One hundred years ago today, Juliette Low gathered 18 girls together in Savannah, Ga. for the very first Girl Scout meeting. Today, more than 50 million American women spent part of their childhood camping and singing and selling cookies. So it may not surprise you to learn nearly one in three California congressional women were also Girl Scouts.
Democratic Rep. Linda Sanchez of Lakewood was a Brownie. So was Palo Alto Rep. Anna Eshoo. She says she still has her beanie. Anaheim Democrat Loretta Sanchez says she was a Brownie, a Cadette, and even a Senior Girl Scout. None of that surprises Republican Congresswoman Mary Bono Mack. "I was a Girl Scout," she says. "Wasn’t almost everyone when we were little?"
It sure seems that way if you talk to congresswomen from California. Long Beach Democrat Laura Richardson was also a Girl Scout. "For our generations," she says, "that was the first real activity you could do besides sports. I was one of the first girls to play with the boys, you know when I went to school. But other than that, we as girls, we didn’t have activities that girls could participate in."
Girl Scouting certainly provided the activities. Bono Mack says she participated in parades. Loretta Sanchez loved the Girl Scout Jamborees. And then there was the camping. Democrat Lois Capps of Santa Barbara says her camping was just in the backyard. But Bono Mack recalled going to Singing Pines. Richardson remembered her first camping trip to Camp Whittle. Linda Sanchez even remembered the camping song. "I know that they used to sing 'Day is done, Gone the sun' at dusk every evening." She says she learned a little bit about the environment and ecology on those camping trips "and how to be safe if you ever get lost in the woods."
Anna Eshoo says scouting taught "very practical, wonderful things." Like how to sell cookies. The young Loretta Sanchez figured out a system: show up with boxes in hand where people had cash. "I would stand out in front of the bank on Friday afternoons when people were cashing their paychecks." This was in the days before ATM’s when people made weekly trips to the bank. "I would wait for them to come out of the bank, and then I would be sitting there selling them the cookies. So I would always sell a lot of cookies."
Much of the learning came from earning merit badges. Eshoo claims she still has her badges. "I’ve kept them all these years."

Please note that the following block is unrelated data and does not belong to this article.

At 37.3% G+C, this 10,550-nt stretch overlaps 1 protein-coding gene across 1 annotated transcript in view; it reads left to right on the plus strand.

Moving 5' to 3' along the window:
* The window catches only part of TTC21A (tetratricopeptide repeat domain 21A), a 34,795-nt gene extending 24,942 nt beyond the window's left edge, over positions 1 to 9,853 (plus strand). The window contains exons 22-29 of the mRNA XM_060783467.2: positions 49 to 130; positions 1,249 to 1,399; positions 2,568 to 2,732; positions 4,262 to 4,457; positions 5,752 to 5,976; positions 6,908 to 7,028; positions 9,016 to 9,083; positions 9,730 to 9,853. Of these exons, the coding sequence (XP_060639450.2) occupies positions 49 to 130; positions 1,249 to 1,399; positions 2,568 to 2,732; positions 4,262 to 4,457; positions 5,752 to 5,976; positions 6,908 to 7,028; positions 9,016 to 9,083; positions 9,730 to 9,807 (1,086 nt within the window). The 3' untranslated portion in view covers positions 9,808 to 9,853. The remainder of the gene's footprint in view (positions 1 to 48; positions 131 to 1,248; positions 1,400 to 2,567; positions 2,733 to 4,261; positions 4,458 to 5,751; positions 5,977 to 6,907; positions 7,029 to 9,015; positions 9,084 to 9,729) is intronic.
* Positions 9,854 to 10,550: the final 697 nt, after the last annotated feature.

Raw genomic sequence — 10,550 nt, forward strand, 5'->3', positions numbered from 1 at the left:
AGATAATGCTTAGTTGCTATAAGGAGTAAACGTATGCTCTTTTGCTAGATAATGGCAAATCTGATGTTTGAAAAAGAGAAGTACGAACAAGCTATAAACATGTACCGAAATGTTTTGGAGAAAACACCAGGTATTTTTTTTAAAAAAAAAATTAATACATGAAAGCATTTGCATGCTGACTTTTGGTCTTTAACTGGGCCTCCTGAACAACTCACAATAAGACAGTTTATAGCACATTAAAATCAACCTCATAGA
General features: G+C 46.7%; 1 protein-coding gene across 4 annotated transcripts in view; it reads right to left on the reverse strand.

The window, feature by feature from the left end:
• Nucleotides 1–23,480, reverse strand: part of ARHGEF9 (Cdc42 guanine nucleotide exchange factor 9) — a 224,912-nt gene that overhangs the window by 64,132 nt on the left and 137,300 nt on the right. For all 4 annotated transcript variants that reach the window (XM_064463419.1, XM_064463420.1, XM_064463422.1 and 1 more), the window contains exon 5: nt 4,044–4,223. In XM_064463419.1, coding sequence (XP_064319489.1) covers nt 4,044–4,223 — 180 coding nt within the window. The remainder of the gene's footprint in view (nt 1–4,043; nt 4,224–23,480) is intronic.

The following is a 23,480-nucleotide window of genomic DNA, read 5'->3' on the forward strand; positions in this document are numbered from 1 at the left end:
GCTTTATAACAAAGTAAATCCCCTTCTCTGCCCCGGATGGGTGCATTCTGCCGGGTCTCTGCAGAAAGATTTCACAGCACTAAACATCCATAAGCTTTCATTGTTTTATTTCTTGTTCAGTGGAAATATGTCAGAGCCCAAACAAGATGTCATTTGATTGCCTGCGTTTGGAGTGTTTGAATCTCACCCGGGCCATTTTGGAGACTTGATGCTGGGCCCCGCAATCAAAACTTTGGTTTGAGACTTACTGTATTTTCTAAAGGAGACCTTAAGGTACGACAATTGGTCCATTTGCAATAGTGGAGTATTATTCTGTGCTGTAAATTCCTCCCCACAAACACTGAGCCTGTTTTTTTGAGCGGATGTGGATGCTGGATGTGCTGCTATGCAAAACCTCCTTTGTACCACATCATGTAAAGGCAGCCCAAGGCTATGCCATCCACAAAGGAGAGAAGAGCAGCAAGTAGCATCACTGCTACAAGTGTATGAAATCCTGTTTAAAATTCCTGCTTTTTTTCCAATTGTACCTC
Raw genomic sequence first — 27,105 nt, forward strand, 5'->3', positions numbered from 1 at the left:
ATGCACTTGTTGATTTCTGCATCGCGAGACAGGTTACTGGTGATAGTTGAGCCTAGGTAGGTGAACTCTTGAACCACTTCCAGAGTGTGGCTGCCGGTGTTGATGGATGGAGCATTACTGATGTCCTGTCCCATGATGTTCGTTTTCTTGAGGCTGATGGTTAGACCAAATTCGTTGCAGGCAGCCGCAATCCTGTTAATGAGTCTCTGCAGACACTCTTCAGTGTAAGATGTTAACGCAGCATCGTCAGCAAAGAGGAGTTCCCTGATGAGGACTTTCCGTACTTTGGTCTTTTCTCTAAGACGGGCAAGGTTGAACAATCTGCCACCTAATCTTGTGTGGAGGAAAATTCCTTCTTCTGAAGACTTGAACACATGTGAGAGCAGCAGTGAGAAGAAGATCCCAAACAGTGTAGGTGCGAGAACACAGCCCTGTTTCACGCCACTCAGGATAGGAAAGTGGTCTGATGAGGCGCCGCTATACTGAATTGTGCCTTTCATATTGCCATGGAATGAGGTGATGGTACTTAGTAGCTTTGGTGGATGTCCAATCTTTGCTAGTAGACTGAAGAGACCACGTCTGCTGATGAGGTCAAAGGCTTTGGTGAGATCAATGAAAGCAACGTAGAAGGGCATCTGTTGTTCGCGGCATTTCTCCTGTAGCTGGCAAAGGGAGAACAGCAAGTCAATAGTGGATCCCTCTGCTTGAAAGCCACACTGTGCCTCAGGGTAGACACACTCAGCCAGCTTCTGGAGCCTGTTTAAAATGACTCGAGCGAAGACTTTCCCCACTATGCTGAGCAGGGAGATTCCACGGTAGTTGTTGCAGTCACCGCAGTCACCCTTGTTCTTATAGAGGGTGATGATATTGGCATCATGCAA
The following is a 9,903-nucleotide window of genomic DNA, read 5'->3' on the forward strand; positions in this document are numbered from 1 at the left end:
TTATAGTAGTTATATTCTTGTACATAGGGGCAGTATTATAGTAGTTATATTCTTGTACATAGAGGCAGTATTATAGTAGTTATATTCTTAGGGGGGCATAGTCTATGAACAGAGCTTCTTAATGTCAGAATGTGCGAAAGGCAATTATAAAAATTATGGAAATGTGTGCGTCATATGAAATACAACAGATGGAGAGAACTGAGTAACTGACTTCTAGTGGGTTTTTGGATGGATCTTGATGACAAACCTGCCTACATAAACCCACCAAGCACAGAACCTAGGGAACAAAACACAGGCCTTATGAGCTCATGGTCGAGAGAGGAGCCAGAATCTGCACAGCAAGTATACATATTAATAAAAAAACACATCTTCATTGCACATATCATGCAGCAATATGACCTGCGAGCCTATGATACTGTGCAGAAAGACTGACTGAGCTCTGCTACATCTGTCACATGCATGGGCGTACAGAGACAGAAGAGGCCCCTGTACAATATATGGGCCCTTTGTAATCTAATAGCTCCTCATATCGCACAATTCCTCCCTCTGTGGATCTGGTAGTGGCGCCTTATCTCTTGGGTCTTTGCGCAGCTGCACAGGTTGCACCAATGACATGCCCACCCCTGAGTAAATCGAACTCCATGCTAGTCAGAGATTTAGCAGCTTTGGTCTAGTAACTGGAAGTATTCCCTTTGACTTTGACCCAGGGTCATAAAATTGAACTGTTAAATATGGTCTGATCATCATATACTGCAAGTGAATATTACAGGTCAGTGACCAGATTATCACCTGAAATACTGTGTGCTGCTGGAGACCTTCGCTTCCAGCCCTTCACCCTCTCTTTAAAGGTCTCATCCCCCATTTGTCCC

Loretta Sanchez had a sash full of badges: "I had a knitting badge, I had a sewing badge, a cooking badge, I had a government badge, a printing badge, a make fire badge,
Bono Mack remembers her skating badge. And first aid. "I mean, that’s a big one." She says the process of earning a badge, "where you devote yourself to a project and you stick it through until you get the reward. It’s a good way I think of teaching people set a goal and achieve it."
Those badges were both a source of envy and inspiration for Linda Sanchez. Both her older sisters were Girl Scouts. Their sashes were heavy with merit badges and "I used to run my fingers over the multiple badges and dream of a day when I would complete my badges. It was really a powerful incentive and motivator for me to kind of follow in their footsteps, which is sort of ironic because I followed one of my sisters here to Congress."
And that’s the question: Did Girl Scouting help these women get to Washington? Democrat Lois Capps was a Brownie just after World War II, when women in positions of power were rare. She says scouting’s mission of empowering women continues today.
"It’s first of all recognizing that you have a voice and that you have some gifts, whatever they are, they’re very different. And you look around this little circle of people and you learn how to trust one another, you develop some things that not every family structure can give," Capps said.
Rep. Laura Richardson says scouting gave her a start. "Just imagine you know the first time when we stood up and introduced ourselves. Those were good skills we could use later on as now we’re here in Congress."
Rep. Linda Sanchez says even Thin Mints have their purpose.
"Definitely the Girl Scout cookie operation is a fundraising operation without equal so who knows, maybe those skills translate into running for public office, too."